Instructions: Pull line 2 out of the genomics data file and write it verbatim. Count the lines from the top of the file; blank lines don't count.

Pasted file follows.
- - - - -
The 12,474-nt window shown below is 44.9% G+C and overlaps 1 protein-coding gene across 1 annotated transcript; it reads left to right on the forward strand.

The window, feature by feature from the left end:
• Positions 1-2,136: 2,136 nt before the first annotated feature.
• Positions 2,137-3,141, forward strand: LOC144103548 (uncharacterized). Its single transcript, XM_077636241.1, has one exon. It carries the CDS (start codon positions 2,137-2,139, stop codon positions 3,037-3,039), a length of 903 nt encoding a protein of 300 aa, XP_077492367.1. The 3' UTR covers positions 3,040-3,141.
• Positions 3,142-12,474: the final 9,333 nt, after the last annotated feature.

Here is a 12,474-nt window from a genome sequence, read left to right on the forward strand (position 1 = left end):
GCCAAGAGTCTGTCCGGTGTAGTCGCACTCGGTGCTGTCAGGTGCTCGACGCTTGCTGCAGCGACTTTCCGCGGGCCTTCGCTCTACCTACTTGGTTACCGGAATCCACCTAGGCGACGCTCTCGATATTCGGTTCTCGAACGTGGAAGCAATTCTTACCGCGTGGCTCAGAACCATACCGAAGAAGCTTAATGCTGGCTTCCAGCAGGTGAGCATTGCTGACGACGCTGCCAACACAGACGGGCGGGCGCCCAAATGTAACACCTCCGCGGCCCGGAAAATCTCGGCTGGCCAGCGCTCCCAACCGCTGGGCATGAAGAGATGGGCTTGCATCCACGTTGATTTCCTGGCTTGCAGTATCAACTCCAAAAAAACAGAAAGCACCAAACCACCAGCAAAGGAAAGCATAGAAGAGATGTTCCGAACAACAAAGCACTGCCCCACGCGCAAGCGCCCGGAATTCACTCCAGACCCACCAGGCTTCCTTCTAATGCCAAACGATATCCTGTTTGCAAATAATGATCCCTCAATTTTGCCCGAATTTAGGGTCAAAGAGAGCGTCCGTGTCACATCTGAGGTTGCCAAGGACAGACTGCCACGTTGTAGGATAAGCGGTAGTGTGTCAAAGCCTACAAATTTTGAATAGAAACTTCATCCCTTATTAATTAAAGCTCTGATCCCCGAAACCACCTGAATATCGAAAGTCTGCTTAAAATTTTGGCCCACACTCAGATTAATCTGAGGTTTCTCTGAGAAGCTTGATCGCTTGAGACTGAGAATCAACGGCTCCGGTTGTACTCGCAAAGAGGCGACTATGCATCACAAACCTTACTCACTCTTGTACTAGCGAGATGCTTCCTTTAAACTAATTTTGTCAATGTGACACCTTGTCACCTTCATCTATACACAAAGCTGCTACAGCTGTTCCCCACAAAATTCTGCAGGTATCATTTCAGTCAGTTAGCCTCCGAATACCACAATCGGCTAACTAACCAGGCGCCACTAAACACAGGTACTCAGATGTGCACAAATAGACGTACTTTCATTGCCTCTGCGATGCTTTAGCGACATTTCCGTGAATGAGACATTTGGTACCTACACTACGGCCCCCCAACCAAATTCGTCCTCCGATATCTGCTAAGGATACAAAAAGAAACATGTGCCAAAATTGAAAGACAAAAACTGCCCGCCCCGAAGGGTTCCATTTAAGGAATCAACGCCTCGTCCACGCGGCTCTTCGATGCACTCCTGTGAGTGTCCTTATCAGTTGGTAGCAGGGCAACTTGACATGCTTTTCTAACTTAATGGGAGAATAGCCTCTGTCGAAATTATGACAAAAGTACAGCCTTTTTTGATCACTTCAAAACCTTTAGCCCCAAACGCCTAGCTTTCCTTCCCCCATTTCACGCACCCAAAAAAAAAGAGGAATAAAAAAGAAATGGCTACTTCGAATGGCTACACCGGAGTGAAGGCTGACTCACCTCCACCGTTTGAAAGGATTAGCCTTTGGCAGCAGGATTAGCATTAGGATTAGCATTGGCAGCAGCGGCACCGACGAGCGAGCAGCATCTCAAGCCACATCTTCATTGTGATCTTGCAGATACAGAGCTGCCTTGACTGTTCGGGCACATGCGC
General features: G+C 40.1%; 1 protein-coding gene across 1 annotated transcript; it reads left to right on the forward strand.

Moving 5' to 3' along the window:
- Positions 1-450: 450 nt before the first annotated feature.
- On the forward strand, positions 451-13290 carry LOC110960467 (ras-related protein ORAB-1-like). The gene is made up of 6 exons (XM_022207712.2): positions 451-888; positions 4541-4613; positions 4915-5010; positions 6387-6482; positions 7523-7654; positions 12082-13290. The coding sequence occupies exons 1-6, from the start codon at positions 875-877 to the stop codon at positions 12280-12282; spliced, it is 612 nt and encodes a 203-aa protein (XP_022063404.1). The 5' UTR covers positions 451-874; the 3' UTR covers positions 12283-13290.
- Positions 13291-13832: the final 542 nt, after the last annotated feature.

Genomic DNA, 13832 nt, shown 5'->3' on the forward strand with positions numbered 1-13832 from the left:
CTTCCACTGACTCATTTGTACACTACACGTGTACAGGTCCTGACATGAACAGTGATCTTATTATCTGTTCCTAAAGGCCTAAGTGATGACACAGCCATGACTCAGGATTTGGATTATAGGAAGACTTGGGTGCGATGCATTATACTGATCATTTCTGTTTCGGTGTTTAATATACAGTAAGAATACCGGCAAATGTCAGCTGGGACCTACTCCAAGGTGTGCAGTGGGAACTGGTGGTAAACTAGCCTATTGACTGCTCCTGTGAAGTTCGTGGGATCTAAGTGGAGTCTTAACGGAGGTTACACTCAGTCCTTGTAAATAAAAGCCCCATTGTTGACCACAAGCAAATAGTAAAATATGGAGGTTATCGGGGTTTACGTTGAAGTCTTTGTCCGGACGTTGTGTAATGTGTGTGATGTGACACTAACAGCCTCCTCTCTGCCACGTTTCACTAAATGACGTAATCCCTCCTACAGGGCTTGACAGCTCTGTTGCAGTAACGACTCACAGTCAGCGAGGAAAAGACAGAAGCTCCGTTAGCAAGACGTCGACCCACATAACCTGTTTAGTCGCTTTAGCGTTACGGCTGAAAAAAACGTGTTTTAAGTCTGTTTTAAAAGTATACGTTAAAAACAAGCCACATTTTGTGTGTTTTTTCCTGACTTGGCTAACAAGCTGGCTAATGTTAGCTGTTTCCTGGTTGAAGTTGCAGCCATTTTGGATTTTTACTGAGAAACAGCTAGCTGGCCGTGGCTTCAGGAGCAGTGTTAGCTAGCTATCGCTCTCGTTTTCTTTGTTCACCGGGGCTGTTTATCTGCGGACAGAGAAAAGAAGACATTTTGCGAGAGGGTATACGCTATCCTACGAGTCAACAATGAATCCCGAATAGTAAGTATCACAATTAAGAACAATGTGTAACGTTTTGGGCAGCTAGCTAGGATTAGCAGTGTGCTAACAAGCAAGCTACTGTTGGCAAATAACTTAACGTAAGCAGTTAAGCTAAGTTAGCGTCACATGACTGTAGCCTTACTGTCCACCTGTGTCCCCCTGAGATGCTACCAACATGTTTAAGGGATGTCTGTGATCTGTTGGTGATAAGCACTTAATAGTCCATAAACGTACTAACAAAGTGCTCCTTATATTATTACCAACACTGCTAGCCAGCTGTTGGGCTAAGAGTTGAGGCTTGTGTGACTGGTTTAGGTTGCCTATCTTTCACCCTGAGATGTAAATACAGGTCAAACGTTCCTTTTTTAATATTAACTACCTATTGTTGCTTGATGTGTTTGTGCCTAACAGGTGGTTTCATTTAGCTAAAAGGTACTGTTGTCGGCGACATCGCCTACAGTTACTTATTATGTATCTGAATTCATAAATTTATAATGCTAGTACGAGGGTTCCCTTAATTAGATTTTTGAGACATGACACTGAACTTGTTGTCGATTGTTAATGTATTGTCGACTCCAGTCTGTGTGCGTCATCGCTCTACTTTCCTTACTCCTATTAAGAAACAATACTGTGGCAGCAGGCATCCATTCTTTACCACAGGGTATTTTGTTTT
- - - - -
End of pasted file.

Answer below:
The window, feature by feature from the left end: